New DNA Mapping Technique Could Help Preserve Fish Populations

As Texas Parks and Wildlife is considering reducing bag limits for sport fish in hopes of sustaining fish populations, a new DNA mapping technique at Texas A&M University-Corpus Christi might also help to do just that.

The process, called ezRAD, allows labs to easily map the genetic structure of the thousands of species in our area.

"Basically, before -- about five years ago -- we were riding on bicycles, and now we're riding in cars," said Jonathan Puritz, a post-doctoral research associate at TAMUCC's Harte Research Institute. "And that's how much the sequence technology has taken off."

The new technique provides more information than previous techniques at a lower cost, and researchers at TAMUCC's Harte Research Institute hope that information can be used to help sustain populations and conserve natural resources.

"It allows us to identify impacts of natural selection and human impacts on natural populations, and with that information, allows us to advise managers on what things are the most important to manage in terms of making fisheries sustainable or helping conserve a particular natural resource," said Christopher Bird, assistant professor at TAMUCC. "It's our hope that, using this next generation sequencing technique, that we'd be able to inform managers in such a way that they could manage the populations to prevent declines in fisheries' yield, increase fisheries' yield, increase fishermen's take, and at the same time preserve the population so that it will be sustainable for generations."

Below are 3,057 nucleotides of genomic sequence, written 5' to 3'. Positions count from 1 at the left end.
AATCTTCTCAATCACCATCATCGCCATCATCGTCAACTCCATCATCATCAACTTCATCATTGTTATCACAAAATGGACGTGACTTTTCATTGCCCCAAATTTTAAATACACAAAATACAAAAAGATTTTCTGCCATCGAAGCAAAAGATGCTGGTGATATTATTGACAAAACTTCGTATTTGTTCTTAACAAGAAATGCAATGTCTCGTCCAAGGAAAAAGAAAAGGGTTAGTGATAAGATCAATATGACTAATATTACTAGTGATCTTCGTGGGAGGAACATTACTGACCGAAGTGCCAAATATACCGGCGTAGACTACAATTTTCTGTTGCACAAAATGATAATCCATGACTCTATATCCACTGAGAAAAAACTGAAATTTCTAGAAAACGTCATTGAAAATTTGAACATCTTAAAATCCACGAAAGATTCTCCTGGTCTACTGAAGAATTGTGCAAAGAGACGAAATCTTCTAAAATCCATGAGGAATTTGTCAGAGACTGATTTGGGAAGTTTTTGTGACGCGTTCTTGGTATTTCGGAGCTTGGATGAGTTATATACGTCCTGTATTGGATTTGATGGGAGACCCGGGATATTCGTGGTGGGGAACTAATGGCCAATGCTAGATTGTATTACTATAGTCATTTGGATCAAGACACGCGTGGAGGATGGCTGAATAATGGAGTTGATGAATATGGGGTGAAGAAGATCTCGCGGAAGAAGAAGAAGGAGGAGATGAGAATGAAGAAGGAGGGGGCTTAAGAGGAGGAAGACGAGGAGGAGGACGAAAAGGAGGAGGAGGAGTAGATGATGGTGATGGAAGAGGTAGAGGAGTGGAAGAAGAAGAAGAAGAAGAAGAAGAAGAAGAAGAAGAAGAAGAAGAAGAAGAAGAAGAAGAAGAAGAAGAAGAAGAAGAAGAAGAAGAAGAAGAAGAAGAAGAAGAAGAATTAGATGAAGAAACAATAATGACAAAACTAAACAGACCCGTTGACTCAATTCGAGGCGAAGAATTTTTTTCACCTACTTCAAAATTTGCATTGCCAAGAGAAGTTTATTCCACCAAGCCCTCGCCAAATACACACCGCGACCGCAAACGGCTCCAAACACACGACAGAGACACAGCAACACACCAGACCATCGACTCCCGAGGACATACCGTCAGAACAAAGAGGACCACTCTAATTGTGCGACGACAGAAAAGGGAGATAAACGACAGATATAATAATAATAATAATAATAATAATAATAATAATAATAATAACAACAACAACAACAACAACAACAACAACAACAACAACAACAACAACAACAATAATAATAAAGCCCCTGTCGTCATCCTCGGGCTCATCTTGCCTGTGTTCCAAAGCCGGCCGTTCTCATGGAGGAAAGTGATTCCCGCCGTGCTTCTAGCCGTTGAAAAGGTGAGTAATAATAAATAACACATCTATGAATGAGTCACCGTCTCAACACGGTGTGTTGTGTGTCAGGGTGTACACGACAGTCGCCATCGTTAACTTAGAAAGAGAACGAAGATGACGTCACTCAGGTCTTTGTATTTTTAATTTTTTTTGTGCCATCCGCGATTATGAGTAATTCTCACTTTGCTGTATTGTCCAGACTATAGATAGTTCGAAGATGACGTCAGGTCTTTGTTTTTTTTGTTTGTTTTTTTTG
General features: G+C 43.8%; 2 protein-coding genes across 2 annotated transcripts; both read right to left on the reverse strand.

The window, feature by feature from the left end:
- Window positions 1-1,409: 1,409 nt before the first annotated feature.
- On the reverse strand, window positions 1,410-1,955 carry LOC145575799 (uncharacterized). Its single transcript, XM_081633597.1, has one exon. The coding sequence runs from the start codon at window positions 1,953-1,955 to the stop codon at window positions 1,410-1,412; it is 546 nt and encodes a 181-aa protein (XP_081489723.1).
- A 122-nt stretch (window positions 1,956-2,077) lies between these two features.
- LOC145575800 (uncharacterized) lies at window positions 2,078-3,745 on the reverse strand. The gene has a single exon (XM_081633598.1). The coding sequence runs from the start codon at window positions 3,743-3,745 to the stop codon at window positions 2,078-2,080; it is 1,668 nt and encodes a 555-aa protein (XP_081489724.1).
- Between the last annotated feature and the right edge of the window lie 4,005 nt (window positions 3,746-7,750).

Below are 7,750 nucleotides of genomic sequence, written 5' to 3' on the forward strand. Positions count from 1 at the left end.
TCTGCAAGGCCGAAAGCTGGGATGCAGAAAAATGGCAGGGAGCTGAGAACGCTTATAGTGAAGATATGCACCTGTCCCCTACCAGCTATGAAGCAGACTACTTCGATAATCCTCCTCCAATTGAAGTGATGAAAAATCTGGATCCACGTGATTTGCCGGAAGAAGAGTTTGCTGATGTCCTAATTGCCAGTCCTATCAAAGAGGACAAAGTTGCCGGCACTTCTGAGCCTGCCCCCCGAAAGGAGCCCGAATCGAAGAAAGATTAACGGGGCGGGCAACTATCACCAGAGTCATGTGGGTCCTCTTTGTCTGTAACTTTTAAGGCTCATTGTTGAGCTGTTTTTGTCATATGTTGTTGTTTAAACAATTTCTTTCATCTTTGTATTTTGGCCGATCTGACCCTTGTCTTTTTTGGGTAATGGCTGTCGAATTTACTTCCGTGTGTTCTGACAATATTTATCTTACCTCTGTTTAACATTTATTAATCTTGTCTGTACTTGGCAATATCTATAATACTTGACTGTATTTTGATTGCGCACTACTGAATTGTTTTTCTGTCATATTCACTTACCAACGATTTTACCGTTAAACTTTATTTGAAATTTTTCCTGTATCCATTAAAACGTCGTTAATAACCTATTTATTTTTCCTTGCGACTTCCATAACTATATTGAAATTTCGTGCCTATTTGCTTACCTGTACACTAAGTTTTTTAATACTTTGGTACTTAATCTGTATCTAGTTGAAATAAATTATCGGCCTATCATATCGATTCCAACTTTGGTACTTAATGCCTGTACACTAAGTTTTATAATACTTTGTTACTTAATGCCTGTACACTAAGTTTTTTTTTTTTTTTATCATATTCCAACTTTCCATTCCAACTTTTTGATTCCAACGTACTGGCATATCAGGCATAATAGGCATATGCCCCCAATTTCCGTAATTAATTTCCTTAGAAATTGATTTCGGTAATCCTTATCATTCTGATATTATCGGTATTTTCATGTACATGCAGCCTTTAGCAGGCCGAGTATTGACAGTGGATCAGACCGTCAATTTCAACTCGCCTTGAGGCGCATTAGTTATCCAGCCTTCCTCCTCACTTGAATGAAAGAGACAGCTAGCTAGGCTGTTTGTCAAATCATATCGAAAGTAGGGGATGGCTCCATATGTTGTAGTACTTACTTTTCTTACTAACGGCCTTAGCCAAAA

Not only does the new ezRAD technique provide more information at lower cost, but it will allow TAMUCC to bring in some new revenue.

"This also has the added benefit that we can set up the core lab here at Texas A&M-Corpus Christi to do the sequencing for other laboratories, so it enables us to bring in some revenue to the university and also establish a lot of different collaborations between us and other researchers and natural resource managers," Puritz said.

It's an innovation that could immediately prove beneficial to TAMUCC, and once put into practice, could help researchers keep track of and preserve the Coastal Bend environment and all of our local species.


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